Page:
Did you know that there are three types of belief perseverance? Learn more about belief perseverance from examples. Then, test your knowledge with a quiz.
Belief Perseverance Defined
Mike is a 32-year-old engineer who is obsessed with conspiracy theories.
Mike has a conversation with his friend Jim, in which Mike tells Jim that the September 11, 2001, attacks on the World Trade Center were orchestrated by the United States government. Jim shows Mike several official government documents and independent research reports that concluded that the United States government was not responsible for the attacks. Mike brushes off Jim’s evidence as false and made up by the government in order to cover its tracks. No matter what Jim says or what kind of evidence he provides, Mike refuses to believe that the United States government was not responsible for the attacks.
This is an example of belief perseverance.Belief perseverance is the tendency for people to hold their beliefs as true, even when there is ample evidence to discredit the belief. When faced with evidence that contradicts their beliefs, people may choose to discredit, dismiss, misinterpret, or place little significance on the contradictory information. For example, Mike chose to dismiss the evidence that Jim presented to him. As a result, this allowed Mike to hold on to his beliefs about the September 11, 2001, attacks.
Types of Belief Perseverance
According to research, there are at least three types of belief perseverance. Let’s look at examples of each of the three types.
Naïve theories are your views about the world and how it operates. Examples of naïve theories include your beliefs about how criminals think or the causes of global conflicts and war. They also include any stereotyping beliefs you might have regarding people from different races, age groups, or genders. For example, Tom might believe that all welfare recipients are African American women, despite being presented with facts that show that the majority of welfare recipients are Caucasian.Self-impressions are your beliefs about yourself. Examples of self-impressions include your beliefs about your intelligence, athletic ability, and personality. For example, Carrie might believe that she is a good skier despite the fact that she has never been able to ski for more than a few seconds before falling down.
Social impressions are your beliefs about other individuals. Examples of social impressions include your beliefs about your mother, your teacher, and your boss. For example, Bill might believe that his teacher dislikes him and is purposefully failing him.
Bill believes this despite being presented with evidence that the teacher is quite fond of him and that Bill’s answers to his tests have been mostly wrong.
Kirk has been a cigarette smoker for the past fifteen years. Kirk believes that smoking cigarettes is not harmful to the body, and it does not cause cancer.
Even though numerous studies and government reports as well as Kirk’s doctors have all warned against the dangers of smoking, including showing links between smoking and cancer, Kirk refuses to believe that smoking cigarettes is harmful.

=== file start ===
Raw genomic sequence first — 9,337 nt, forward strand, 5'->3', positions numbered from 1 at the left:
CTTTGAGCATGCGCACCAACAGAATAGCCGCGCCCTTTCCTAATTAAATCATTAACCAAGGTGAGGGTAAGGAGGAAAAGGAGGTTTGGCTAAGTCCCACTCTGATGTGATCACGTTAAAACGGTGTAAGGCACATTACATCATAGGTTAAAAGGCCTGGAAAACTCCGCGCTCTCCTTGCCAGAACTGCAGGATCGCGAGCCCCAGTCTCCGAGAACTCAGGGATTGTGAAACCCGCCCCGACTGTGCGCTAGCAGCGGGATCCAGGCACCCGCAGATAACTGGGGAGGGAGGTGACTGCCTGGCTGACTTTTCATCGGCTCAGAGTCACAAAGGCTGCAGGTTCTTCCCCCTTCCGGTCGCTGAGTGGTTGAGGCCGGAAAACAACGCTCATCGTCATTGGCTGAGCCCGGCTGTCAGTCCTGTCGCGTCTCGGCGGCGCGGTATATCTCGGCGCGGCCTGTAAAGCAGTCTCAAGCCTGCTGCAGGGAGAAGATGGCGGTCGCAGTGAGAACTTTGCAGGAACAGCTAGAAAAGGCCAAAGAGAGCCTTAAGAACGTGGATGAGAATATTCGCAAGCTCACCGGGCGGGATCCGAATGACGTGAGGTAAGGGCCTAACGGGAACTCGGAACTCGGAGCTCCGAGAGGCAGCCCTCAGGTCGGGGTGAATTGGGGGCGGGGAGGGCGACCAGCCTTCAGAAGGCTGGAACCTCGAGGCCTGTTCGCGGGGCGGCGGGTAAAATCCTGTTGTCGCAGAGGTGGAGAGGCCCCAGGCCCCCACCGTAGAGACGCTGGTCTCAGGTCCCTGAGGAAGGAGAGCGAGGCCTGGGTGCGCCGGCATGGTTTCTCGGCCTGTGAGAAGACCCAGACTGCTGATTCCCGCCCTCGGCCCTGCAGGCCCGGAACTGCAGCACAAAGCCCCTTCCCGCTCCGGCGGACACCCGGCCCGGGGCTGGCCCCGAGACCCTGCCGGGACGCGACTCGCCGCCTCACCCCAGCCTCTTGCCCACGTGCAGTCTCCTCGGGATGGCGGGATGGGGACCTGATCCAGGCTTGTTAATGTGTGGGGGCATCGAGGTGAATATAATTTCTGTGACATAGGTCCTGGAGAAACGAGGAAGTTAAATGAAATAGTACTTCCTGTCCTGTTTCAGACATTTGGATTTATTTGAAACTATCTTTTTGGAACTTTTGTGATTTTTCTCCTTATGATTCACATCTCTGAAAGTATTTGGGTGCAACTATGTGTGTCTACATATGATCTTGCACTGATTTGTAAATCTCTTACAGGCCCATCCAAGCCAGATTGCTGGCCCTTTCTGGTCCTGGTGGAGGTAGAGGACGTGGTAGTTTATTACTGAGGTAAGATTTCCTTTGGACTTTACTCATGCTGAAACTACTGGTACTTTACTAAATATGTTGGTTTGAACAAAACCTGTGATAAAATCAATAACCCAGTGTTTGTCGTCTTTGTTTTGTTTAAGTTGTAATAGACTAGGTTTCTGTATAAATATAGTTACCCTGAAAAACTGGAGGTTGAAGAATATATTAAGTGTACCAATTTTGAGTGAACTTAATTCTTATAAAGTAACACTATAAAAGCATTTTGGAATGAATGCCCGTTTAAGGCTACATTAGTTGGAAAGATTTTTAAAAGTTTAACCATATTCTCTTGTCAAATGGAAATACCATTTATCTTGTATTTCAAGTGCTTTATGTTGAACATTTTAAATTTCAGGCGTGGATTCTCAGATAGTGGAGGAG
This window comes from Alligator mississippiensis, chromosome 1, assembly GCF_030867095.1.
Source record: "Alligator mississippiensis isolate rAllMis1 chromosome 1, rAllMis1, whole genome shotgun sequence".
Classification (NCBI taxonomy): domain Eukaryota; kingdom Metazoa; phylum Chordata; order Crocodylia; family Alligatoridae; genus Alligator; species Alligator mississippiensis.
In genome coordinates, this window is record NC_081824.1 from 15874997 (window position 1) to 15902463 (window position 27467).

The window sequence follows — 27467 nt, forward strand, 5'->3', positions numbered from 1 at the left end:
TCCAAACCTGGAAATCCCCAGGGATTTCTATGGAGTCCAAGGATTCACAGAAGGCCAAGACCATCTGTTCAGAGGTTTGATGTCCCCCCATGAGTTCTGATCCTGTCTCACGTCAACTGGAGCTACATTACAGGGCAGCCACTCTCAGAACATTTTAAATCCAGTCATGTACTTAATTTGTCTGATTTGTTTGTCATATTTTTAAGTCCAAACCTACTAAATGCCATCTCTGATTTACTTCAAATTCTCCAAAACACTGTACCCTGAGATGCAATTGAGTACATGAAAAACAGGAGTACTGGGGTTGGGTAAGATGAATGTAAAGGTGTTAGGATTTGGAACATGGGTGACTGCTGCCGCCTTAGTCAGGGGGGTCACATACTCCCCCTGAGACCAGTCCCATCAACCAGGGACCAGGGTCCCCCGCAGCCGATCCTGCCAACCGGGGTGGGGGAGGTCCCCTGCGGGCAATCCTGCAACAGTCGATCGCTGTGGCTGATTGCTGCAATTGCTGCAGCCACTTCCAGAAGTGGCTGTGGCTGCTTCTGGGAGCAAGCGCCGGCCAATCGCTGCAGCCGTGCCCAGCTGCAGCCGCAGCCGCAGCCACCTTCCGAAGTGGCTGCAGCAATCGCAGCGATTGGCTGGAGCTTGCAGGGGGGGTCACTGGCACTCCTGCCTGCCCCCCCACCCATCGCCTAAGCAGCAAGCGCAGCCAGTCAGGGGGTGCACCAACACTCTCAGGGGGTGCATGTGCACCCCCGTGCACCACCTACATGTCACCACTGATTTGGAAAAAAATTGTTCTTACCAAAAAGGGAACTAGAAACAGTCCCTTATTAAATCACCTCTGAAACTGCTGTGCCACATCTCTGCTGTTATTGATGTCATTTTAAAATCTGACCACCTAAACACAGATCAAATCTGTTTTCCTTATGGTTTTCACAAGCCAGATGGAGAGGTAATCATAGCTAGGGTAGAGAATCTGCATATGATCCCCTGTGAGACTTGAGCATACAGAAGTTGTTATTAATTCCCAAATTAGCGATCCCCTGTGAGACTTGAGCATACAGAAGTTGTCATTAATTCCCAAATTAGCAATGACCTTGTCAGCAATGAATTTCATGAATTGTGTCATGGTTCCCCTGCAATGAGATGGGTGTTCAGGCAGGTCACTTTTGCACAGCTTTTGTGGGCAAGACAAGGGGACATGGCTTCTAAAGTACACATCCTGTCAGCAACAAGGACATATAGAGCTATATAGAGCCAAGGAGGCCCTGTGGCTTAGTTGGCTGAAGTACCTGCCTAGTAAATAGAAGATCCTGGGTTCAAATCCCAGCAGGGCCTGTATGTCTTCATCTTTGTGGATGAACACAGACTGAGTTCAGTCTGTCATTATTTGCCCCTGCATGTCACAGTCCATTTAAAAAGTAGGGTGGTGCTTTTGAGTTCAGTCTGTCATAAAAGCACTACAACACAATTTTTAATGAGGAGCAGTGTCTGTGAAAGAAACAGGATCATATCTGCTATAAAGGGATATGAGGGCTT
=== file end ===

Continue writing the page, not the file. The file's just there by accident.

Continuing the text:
There are several Americans who refuse to believe that President Barack Obama was born in America. Even after being presented with documentation that proves that President Obama was in fact born in America, many still believe that this evidence was falsified and that President Obama was not born in America.
In 1975, Ross, Lepper, and Hubbard conducted one of the earliest studies that looked at belief perseverance. Research participants were given a task in order to measure their level of social sensitivity. Participants were separated into two groups. One group was given high scores on social sensitivity, and the other was given low scores.
After receiving feedback on their scores, both groups were informed that the feedback was false and not an accurate representation of their social sensitivityLater, these same participants were asked to estimate their true levels of social sensitivity and how they believed they would perform on the task in the future. Researchers found that the participants who were given false high scores still believed that they would do well on the task, while the participants who were given false low scores still believed that they would perform poorly. In other words, even after the participants were shown evidence that their initial scores were false, participants still believed that the scores were accurate representations of their social sensitivity.
Belief perseverance refers to our tendency to hold onto our beliefs even in instances where we are presented with strong evidence that contradicts them. The three types of belief perseverance are self-impressions, or personal beliefs about ourselves; social impressions, or beliefs about others; and na;ve impressions, or beliefs about the way in which the world operates. An example of belief perseverance is a person who believes that smoking does not cause cancer despite the abundance of evidence that shows that smoking does cause cancer.